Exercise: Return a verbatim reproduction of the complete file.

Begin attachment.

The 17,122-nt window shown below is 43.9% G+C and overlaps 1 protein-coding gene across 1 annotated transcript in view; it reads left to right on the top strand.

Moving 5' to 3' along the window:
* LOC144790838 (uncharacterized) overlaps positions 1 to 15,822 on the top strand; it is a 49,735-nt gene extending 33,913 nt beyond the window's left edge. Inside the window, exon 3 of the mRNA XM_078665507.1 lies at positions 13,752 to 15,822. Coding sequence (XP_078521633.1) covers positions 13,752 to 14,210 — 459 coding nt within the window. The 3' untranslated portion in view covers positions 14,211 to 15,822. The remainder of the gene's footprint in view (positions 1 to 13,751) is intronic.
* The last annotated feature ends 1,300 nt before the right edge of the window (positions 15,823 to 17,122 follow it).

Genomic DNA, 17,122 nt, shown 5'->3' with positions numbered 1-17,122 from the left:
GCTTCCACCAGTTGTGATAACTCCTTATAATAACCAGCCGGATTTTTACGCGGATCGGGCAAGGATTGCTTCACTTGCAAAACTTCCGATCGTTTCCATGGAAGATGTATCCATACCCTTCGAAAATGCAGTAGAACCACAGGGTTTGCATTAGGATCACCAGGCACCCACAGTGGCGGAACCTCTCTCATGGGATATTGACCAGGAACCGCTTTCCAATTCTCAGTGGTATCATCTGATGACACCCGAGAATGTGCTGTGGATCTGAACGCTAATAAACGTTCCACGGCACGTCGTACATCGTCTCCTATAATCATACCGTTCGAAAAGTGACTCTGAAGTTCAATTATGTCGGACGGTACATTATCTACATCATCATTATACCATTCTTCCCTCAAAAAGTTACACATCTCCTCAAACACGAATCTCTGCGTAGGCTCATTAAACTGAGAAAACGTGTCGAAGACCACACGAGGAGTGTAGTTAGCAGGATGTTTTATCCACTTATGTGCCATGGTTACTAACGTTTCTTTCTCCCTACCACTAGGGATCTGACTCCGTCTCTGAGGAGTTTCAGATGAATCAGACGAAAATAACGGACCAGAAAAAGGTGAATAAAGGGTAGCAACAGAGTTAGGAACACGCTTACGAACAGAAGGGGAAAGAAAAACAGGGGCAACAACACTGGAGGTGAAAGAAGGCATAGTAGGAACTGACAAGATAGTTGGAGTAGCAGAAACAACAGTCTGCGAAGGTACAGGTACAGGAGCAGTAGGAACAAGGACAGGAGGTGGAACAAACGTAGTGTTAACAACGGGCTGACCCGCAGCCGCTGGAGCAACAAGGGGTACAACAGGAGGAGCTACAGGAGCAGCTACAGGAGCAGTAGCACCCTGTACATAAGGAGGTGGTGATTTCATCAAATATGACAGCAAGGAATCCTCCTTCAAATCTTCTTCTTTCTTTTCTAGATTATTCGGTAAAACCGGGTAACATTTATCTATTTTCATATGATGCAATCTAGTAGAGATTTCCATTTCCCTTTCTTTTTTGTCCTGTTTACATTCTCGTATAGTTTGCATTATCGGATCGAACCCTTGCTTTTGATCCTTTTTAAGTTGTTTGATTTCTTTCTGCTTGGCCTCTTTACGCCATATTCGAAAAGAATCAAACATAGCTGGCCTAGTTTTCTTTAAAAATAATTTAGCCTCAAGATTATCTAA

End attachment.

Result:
The 17,122-nt window shown below is 43.9% G+C and overlaps 1 protein-coding gene across 1 annotated transcript in view; it reads left to right on the top strand.

Moving 5' to 3' along the window:
* LOC144790838 (uncharacterized) overlaps positions 1 to 15,822 on the top strand; it is a 49,735-nt gene extending 33,913 nt beyond the window's left edge. Inside the window, exon 3 of the mRNA XM_078665507.1 lies at positions 13,752 to 15,822. Coding sequence (XP_078521633.1) covers positions 13,752 to 14,210 — 459 coding nt within the window. The 3' untranslated portion in view covers positions 14,211 to 15,822. The remainder of the gene's footprint in view (positions 1 to 13,751) is intronic.
* The last annotated feature ends 1,300 nt before the right edge of the window (positions 15,823 to 17,122 follow it).

Genomic DNA, 17,122 nt, shown 5'->3' with positions numbered 1-17,122 from the left:
GCTTCCACCAGTTGTGATAACTCCTTATAATAACCAGCCGGATTTTTACGCGGATCGGGCAAGGATTGCTTCACTTGCAAAACTTCCGATCGTTTCCATGGAAGATGTATCCATACCCTTCGAAAATGCAGTAGAACCACAGGGTTTGCATTAGGATCACCAGGCACCCACAGTGGCGGAACCTCTCTCATGGGATATTGACCAGGAACCGCTTTCCAATTCTCAGTGGTATCATCTGATGACACCCGAGAATGTGCTGTGGATCTGAACGCTAATAAACGTTCCACGGCACGTCGTACATCGTCTCCTATAATCATACCGTTCGAAAAGTGACTCTGAAGTTCAATTATGTCGGACGGTACATTATCTACATCATCATTATACCATTCTTCCCTCAAAAAGTTACACATCTCCTCAAACACGAATCTCTGCGTAGGCTCATTAAACTGAGAAAACGTGTCGAAGACCACACGAGGAGTGTAGTTAGCAGGATGTTTTATCCACTTATGTGCCATGGTTACTAACGTTTCTTTCTCCCTACCACTAGGGATCTGACTCCGTCTCTGAGGAGTTTCAGATGAATCAGACGAAAATAACGGACCAGAAAAAGGTGAATAAAGGGTAGCAACAGAGTTAGGAACACGCTTACGAACAGAAGGGGAAAGAAAAACAGGGGCAACAACACTGGAGGTGAAAGAAGGCATAGTAGGAACTGACAAGATAGTTGGAGTAGCAGAAACAACAGTCTGCGAAGGTACAGGTACAGGAGCAGTAGGAACAAGGACAGGAGGTGGAACAAACGTAGTGTTAACAACGGGCTGACCCGCAGCCGCTGGAGCAACAAGGGGTACAACAGGAGGAGCTACAGGAGCAGCTACAGGAGCAGTAGCACCCTGTACATAAGGAGGTGGTGATTTCATCAAATATGACAGCAAGGAATCCTCCTTCAAATCTTCTTCTTTCTTTTCTAGATTATTCGGTAAAACCGGGTAACATTTATCTATTTTCATATGATGCAATCTAGTAGAGATTTCCATTTCCCTTTCTTTTTTGTCCTGTTTACATTCTCGTATAGTTTGCATTATCGGATCGAACCCTTGCTTTTGATCCTTTTTAAGTTGTTTGATTTCTTTCTGCTTGGCCTCTTTACGCCATATTCGAAAAGAATCAAACATAGCTGGCCTAGTTTTCTTTAAAAATAATTTAGCCTCAAGATTATCTAA